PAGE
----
I find that I do not need to use words to remember them. I learn and forget and eventually with enough input the words stick. On the other hand I cannot impose myself on native speakers until I have enough of the language. It usually takes from 6 months to a year of listening on my iPod and using LingQ, about one hour a day or so in all, and then I am ready to use the language.

    Since most of my learning is passive, listening and reading, I will learn whatever I choose as content. The big battle is acquiring the words. I like a variety of content, podcasts, interviews, history, politics, economics etc. Slang or casual language is not really much of a goal. When I do have the chance to interact with native speakers I will pick that up quite quickly. It also shows up in some of the learning material, podcasts etc, that I find in the LingQ library. Not a major goal of mine.

    I still feel that learning the standard form of the language should come first.

  • Iair

    Scott, at first (when I’ve read just this post title through gmail web clips) I Just entered to give you my thumbs down on the subject. The title was kind of selfish (I mean, If you want to take commitments and make them public, try Leo’s forums). But your post was completely different from what i’ve expected. You gave a piece of advice to your readers for learning foreign languages based on your experience. That’s really great.
    You also give me the opportunity to practice my english since I’m not a native English speaker.

    Thank you!


  • Scott Young


    My choice of headline reflects my goal for the article.

    Some articles I write are written for people who have never tuned into the website before. For these I pick typical copywriting headlines and focus the content around introductions that can be picked up by non-readers.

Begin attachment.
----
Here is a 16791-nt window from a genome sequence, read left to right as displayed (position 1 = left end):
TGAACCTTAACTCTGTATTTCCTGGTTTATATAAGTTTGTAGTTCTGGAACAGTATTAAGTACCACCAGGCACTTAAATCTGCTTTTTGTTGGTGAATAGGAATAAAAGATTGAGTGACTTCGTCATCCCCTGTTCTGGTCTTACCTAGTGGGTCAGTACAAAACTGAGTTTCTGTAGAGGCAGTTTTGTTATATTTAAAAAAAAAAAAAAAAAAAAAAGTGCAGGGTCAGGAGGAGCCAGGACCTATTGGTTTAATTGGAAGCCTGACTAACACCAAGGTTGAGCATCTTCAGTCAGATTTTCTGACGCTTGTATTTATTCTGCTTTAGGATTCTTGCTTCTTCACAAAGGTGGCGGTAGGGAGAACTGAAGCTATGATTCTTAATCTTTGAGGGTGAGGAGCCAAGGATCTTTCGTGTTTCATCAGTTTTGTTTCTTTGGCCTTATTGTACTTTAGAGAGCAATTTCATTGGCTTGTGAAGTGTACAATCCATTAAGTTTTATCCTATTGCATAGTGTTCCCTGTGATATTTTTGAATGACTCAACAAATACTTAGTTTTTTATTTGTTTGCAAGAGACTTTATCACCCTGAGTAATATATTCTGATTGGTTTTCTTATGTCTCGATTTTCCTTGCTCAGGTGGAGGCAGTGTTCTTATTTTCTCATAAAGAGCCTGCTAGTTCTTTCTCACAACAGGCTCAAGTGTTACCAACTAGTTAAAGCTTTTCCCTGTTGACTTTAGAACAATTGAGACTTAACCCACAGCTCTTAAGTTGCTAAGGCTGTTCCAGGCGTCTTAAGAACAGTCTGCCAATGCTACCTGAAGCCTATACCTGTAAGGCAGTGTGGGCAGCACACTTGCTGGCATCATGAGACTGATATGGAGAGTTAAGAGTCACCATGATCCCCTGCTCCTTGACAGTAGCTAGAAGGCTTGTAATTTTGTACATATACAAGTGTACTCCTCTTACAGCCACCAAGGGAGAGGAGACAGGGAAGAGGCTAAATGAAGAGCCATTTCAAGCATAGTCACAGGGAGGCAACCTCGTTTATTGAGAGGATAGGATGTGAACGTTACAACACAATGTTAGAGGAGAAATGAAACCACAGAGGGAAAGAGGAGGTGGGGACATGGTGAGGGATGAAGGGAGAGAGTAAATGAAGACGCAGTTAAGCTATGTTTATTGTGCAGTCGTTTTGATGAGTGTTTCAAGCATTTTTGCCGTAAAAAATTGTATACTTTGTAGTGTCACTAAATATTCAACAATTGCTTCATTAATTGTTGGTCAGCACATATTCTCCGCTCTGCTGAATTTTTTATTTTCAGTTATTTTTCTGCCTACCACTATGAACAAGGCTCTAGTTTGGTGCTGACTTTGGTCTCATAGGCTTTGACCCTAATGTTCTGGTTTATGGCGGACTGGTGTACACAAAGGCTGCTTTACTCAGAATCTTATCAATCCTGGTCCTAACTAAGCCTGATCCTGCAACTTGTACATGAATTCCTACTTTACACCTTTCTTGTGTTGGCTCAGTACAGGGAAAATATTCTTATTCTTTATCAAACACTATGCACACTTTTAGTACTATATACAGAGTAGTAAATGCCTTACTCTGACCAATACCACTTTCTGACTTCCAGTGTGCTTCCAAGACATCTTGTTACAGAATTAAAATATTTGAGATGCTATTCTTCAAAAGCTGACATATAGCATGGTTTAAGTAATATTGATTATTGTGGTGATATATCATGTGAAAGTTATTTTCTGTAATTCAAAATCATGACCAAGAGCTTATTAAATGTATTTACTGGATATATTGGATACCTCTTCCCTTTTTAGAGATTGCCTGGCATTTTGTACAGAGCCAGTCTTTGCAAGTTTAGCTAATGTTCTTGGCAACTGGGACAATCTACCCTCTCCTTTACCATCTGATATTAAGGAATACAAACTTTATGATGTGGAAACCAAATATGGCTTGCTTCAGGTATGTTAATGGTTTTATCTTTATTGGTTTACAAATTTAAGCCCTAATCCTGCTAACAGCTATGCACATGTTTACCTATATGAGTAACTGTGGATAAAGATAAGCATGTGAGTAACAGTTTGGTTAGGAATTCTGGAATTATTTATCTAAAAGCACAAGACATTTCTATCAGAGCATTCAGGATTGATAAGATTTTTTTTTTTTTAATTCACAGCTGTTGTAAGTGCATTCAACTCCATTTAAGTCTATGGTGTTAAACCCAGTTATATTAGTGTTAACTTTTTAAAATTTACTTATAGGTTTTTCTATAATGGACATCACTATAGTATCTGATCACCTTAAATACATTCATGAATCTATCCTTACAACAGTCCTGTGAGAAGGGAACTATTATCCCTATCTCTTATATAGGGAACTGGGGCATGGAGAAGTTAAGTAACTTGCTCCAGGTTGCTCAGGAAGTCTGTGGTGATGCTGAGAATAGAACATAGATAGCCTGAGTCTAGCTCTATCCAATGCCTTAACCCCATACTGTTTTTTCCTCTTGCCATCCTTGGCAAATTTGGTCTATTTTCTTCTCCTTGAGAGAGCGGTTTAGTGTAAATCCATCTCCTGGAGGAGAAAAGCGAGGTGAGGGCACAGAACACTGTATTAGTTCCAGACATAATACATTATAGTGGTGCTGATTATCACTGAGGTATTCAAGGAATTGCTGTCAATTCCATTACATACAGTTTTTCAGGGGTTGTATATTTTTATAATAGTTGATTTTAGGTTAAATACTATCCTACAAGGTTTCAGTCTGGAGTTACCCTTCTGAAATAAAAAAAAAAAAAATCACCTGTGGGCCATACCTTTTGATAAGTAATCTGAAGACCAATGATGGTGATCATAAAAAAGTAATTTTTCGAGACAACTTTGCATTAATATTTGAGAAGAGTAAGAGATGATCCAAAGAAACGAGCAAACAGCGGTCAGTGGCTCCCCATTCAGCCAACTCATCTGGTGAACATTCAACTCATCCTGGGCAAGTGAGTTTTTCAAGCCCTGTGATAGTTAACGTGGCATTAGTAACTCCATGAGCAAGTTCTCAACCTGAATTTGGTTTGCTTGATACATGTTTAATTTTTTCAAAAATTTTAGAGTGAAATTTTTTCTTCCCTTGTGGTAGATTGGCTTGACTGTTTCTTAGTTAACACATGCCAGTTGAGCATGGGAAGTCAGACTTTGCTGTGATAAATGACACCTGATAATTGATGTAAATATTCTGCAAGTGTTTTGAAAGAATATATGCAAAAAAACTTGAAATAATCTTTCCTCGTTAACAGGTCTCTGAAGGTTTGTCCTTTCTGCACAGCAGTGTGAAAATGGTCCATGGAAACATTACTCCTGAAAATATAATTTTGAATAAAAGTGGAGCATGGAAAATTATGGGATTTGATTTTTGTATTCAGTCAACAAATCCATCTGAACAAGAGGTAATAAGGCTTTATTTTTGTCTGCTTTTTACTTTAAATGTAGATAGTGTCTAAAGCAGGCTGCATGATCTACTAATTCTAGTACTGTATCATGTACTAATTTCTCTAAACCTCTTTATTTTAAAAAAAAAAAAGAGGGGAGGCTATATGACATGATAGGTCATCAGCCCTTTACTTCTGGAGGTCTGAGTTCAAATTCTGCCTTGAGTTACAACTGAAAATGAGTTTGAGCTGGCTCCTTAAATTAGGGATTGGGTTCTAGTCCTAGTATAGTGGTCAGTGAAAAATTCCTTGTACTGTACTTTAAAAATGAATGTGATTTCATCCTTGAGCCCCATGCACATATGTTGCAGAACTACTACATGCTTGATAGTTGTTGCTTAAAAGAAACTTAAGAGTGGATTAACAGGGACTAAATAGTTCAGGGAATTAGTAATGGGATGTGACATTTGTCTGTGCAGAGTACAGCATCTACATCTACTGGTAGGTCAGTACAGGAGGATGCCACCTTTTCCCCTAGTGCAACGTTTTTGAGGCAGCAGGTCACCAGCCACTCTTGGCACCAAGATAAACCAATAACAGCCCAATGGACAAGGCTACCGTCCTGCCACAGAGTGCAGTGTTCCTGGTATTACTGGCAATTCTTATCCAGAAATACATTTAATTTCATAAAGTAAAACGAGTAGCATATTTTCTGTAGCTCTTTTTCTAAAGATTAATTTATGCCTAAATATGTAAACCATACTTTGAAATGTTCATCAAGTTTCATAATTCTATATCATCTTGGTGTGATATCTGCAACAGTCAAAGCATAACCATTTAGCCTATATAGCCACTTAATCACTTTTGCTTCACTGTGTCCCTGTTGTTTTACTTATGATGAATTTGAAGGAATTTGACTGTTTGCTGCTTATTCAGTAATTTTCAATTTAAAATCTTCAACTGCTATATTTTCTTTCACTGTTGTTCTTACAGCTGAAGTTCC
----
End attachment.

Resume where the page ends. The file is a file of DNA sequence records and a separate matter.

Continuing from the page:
Other articles, like this one, are written for my more regular readers. It may be somewhat selfish to include personal updates, but I want to show readers my goals and progress as an example to reinforce all the more abstract ideas I write about regularly.


  • Delphine

    ce que j’ai trouvé bénéfique lorsque j’ai appris l’anglais : la musique. Beaucoup (la majorité) des chansons à la radio sont en anglais. Je chantais sans comprendre. Avec les paroles, je peux chanter plus juste, c’est plus intéressant parce que je comprends.
    Mon conseil: écouter de la musique en français ! C’est bon pour la prononciation (si on aime chanter).
    Regarder les films (vive les DVDs) dans une langue étrangère est un bon moyen d’exercer son oreille. Et puis il y a les sous-titres…
    Depuis que j’écoute de la pop allemande, et que je regarde des films en allemand j’ai bien plus progressé que pendant mes études.

    I’m not bilingual in English, but reading a lot (too much…) weblogs helps me a lot to practice what you called “slang” and what I understand as “common use of the language”. Quite often I use an expression or a word that my (French) colleagues don’t understand, even if they are better than me in grammar.
    So my third recommendation will be: read, read, read. And use the wonderful possibilities of weblogs to do so. I’m sorry, I dont have url on your topic to give you: I prefer reading in English to practice…

    Bonne chance,

  • French Lover

    Hey Steve You have putted a nice point and I agree you that Having a girl friend is a great way to learn a language, but it is not available to everyone, but a french girlfriend can help when the learner need to interact someone in French.
    I think one of the hardest aspects of learning a foreign language is the vocabulary. After improving vocabulary we can easily become fluent, If we need to become fluent in any language we have to discover new words everyday. Thanks.

  • Scott Young


    Yes, I agree it’s not always an option for everyone. But I think for many people, you can meet native speakers of a language if you push yourself to meet people.


  • Daniel

    Hi Scott!

    Some years ago I stumbled about a great concept for learning languages. The main point is, that this approach to language-learning works the way the brain works and eliminates many of the struggles of the traditional way language-learning works at school, for example. Its not necessary to learn vocabulary or do grammar.

    I tried this method with spanish – and it works quite well.

    Perhaps you wanna take a look at it?

    Theres an english explanation at:

    I hope you have fun on your trip to Europe. 🙂

  • Catherine

    When I moved to France and got stuck into French, I thought ‘French is HARD!’

    Then I moved to Thailand, where I’m now learning a tonal language, Thai. Unlike French, Thai has pretty much nothing in common with the English language.

    And do you know what? French is not hard 😉

  • Translation People

    Point 4 is crucial, as there is only so much you can learn from reading books. You need to speak out words and get feedback on pronunciation. Youtube videos and mp3s are good too but they can’t beat one to one conversations, that are are dynamic and evolve based on what each person is saying.